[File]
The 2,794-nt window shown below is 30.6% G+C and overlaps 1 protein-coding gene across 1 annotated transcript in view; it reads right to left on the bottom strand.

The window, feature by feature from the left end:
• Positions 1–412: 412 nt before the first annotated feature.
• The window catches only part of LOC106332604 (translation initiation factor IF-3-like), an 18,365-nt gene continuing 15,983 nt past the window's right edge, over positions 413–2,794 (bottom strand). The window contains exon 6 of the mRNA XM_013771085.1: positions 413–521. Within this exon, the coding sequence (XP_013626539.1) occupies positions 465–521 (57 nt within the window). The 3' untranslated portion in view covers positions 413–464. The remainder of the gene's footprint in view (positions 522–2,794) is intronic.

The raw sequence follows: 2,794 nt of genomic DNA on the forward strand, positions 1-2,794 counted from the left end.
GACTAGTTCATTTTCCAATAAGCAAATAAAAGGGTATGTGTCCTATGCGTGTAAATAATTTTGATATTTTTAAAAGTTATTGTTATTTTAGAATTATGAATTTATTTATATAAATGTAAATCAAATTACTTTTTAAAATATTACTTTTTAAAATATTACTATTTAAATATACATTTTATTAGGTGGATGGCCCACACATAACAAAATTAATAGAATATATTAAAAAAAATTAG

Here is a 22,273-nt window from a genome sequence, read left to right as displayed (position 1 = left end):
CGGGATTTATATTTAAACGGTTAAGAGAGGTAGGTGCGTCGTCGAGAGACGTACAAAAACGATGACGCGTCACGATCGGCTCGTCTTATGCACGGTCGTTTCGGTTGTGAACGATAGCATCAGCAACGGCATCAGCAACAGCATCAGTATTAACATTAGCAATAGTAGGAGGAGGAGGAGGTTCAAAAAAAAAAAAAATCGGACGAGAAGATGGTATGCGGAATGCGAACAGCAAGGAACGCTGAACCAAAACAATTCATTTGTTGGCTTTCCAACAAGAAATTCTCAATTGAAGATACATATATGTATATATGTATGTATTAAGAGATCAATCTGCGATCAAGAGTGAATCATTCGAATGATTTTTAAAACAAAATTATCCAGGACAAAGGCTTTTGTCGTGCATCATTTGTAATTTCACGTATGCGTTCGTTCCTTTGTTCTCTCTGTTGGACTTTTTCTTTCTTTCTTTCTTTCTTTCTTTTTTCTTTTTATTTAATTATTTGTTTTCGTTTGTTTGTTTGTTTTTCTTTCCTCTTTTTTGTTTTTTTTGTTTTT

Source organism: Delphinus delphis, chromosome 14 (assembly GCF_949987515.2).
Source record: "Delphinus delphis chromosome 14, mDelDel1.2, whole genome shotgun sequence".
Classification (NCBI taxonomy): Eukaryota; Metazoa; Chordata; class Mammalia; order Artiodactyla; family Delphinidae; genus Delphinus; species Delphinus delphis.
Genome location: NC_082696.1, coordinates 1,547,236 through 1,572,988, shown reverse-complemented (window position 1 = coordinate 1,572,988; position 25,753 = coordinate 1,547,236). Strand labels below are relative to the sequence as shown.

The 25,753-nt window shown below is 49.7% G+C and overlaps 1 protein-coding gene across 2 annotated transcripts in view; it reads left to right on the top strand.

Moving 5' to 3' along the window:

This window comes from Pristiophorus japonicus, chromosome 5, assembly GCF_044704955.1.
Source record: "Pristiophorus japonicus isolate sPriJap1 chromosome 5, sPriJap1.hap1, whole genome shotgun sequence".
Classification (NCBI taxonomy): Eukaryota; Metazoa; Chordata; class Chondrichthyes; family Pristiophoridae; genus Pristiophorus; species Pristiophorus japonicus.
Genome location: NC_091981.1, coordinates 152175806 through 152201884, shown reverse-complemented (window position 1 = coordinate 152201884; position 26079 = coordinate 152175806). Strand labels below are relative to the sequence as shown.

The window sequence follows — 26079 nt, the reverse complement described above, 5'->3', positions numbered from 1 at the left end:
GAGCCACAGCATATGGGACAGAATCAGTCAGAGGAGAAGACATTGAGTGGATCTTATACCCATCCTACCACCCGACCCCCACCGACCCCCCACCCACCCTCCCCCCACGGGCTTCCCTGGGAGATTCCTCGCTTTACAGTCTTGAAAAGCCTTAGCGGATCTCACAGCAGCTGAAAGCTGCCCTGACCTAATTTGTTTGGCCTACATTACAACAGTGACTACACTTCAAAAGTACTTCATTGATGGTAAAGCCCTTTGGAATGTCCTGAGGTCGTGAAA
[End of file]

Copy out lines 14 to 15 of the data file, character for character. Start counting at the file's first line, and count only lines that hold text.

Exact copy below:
Moving 5' to 3' along the window:

This window comes from Pristiophorus japonicus, chromosome 5, assembly GCF_044704955.1.